Health Buzz: Children's Weight Gain Linked to Working Moms

For good health, watch your waist size, not just your weight; 4 ways to shed belly fat.

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The More Moms Work, the More Weight Kids Gain?

A child's chances of becoming overweight rise with the amount of time his mother spends working outside the home. The more years a woman works, the more likely that her child will have a higher-than-average body mass index, or BMI, according to a study published today in the journal Child Development. Analyzing data from a government-funded study that followed more than 1,000 American children from infancy to age 15, researchers found that for each five-month period a mother was employed, children gained about one extra pound compared to what would be expected. Fifth- and sixth-grade students were the most likely to gain when their mothers worked. "This is by no means bashing working moms," lead author Taryn Morrissey, a public administration and policy professor at American University, told Time magazine. "It is a small effect. No one has found a single smoking gun as the cause of childhood obesity, and our study is certainly no exception." Researchers speculate that working mothers have less time to prepare healthy meals, turning instead to high-calorie fast food options. Childhood obesity has more than tripled in the United States since 1980, and more than 70 percent of moms with young children work.

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  • For Good Health, Watch Your Waist Size, Not Just Your Weight

    You may assume that if your weight is in the healthy range, you have a low risk of heart disease, diabetes, and other conditions linked to obesity. But research suggests that waist size could play as important a role as body weight in determining how long you live, U.S. News reports. After examining a database of more than 100,000 men and women ages 50 and older participating in a cancer prevention study, researchers found that those with the largest waistlines had about twice the risk of dying over a nine-year period as those with the smallest waistlines. (Nearly 20 percent of the men and 10 percent of the women died over the duration of the study, mainly from heart disease, cancer, and respiratory conditions.)

    What's especially troubling, though, is that even big-waisted folks who had a healthy body mass index—a measurement of weight to height—had a higher risk of dying. Every 4-inch increase in waist size was associated with a 25 percent greater risk of death, says Eric Jacobs, an epidemiologist at the American Cancer Society who led the study, published last August in the Archives of Internal Medicine. What is an ideal waist size? Less than 35 inches for men and 30 inches for women, according to the study. These measurements are considerably smaller than what the American Heart Association defines as optimal: below 35 inches for women and 40 inches for men. [Read more: For Good Health, Watch Your Waist Size, Not Just Your Weight.]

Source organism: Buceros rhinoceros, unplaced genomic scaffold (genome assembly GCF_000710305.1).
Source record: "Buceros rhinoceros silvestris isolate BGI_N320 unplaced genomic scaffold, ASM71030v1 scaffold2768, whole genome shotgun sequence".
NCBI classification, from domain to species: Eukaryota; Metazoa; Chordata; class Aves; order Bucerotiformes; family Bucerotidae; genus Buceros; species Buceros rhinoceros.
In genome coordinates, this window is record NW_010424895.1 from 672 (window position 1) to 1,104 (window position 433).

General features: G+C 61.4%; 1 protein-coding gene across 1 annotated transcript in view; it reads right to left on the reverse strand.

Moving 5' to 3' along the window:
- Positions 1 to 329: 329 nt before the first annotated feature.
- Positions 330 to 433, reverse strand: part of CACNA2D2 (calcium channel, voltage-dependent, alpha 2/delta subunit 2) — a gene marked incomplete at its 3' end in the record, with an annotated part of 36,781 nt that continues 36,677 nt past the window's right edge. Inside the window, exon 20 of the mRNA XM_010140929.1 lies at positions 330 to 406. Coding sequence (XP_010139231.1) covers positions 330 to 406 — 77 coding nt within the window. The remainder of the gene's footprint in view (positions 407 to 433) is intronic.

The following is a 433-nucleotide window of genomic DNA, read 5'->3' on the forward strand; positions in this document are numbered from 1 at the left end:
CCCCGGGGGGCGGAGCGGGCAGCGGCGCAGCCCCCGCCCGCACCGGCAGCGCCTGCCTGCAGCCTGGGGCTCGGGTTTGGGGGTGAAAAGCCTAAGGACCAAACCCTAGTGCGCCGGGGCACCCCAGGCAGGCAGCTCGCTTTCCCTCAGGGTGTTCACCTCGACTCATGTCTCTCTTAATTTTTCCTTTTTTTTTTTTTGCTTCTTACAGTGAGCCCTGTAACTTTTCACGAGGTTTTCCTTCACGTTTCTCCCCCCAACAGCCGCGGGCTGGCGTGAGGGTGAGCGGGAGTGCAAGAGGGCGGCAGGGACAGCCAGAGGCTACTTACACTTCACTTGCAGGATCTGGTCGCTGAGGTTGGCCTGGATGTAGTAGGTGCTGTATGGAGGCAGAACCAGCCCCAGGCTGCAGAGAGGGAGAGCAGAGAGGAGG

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    • 4 Ways to Shed Belly Fat and Protect Against Heart Failure

      If you're like most women, you probably know whether you're shaped like an apple (big waist, small hips, thin legs) or a pear (small waist, big hips and thighs). And you probably have heard that it's better healthwise to be a pear. Having too much fat on your belly increases your risk of age-related diseases like heart disease and diabetes, U.S. News reports. In fact, a study published in 2009 in the journal Circulation: Heart Failure indicates that having a large waist size ups your risk of heart failure, a condition that's often fatal. A second study published in the Journal of the American Medical Association found that exercise doesn't harm those with heart failure and could actually provide some benefits.

      The analysis of the belly fat research, based on data from two Swedish population studies, showed that being overweight or obese increased the risk of heart failure in men but didn't in women—unless they had a large waist size. A woman with a normal body mass index of 25 whose waist size increased by 4 inches over the years wound up with a 15 percent greater risk of heart failure than those whose waist sizes remained the same. (A 5-foot, 4-inch woman who weighs 146 pounds has a BMI of 25.) Medical experts recommend that women maintain a waist size of less than 35 inches to reduce their risk of chronic diseases. [Read more: 4 Ways to Shed Belly Fat and Protect Against Heart Failure.]